If France’s two most recent wide-release gay films are anything to judge by, gay Paris’ gay life consists entirely of tortured hustlers and their johns who divide their time equally between engaging in rough sex for hire and moping under dim lighting in ponderous silence.
I wasn’t planning to review Jacques Nolot’s Before I Forget (Avant que j’oublie), a plodding parade of miserablism that made its Canadian debut at TIFF 2007 and is now available on DVD, but the plot and style is so similar to the more recent I Dreamt Under the Water (J’ai rêvé sous l’eau) by writer-director Hormoz that the comparison couldn’t be avoided.
In Nolot’s Film, the writer-director also stars as a 58-year-old HIV-positive writer living out the end of his life while making intermittent attempts at finishing a manuscript. He spends his days scamming meals and money from his old acquaintances while comparing stories of the mecs-à-louer they’ve picked up.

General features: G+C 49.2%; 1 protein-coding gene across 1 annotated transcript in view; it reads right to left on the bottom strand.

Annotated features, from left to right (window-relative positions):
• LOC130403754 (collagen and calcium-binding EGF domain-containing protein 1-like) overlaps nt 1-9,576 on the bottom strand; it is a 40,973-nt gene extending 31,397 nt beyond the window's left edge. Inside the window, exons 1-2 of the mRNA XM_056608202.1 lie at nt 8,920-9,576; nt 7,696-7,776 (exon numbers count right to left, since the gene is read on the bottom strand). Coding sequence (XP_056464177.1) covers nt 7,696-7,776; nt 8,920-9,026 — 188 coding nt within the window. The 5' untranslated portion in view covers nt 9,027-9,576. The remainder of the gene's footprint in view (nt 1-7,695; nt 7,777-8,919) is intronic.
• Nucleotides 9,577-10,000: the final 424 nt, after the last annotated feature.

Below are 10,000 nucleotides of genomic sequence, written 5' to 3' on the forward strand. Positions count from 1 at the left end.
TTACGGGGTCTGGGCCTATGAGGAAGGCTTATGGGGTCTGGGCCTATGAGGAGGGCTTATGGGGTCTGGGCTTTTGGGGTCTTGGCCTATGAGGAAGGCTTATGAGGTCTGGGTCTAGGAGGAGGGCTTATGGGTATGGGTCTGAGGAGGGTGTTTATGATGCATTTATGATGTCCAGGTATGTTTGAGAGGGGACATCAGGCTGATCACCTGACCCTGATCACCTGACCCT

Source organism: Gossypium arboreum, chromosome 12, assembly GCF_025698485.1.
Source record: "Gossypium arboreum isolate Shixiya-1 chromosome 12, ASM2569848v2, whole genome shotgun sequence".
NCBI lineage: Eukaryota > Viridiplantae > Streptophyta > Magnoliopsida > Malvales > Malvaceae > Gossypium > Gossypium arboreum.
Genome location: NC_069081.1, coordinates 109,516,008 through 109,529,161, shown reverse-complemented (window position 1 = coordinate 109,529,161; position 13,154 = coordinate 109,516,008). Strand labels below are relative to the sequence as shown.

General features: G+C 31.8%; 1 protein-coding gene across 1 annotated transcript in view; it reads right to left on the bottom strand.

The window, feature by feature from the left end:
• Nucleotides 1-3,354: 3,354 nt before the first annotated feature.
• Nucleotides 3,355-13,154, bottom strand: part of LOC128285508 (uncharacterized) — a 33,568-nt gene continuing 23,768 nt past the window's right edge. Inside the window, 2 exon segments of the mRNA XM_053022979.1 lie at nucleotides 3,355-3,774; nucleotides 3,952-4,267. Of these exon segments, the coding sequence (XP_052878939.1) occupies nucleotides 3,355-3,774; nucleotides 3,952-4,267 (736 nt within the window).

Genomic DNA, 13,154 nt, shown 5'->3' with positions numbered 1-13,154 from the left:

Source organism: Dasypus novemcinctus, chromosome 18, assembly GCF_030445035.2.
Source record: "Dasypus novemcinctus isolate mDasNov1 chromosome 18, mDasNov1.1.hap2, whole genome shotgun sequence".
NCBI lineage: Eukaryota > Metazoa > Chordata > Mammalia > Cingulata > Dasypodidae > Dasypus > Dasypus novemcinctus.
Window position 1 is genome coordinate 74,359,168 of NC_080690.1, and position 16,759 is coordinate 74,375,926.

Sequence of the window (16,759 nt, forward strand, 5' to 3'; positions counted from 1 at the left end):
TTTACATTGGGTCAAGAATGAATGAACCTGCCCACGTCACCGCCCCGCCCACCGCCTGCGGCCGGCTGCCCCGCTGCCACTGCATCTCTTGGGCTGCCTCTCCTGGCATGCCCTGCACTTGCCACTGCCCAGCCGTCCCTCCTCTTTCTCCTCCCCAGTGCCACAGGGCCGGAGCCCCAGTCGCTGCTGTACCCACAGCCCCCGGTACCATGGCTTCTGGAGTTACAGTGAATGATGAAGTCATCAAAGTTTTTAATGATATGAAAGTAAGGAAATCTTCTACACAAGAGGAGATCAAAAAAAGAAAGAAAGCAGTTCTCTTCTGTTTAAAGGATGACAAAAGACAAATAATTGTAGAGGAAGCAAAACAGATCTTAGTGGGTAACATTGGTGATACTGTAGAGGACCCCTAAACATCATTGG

This could have all been engrossing, but the 108-minute movie has perhaps 15 pages of dialogue separated by murky silent scenes in which nothing much happens at all. The point is painfully tedious 10 minutes in.
Hormoz approaches Paris’ rent boys from a different angle. His young protagonist, Antonin, disengages from friends, school and music after his secret crush and bandmate Alex dies of a drug overdose in the backroom of a nightclub. Meanwhile, his broke mother moves to the country leaving him to explore his gay side and eke out a living at the same time as a hustler.
Then he falls in love with a manic pixie girl and I lose all interest.
In contrast to Nolot’s film, the point is never once clear but the effect is the same: the viewer wondering why he’s watching this. Is the point that drugs are bad? That homosexuality is transitory? Cap the film off with an ending that stops the film before any of its plots are resolved and you’ve got a pointless disaster.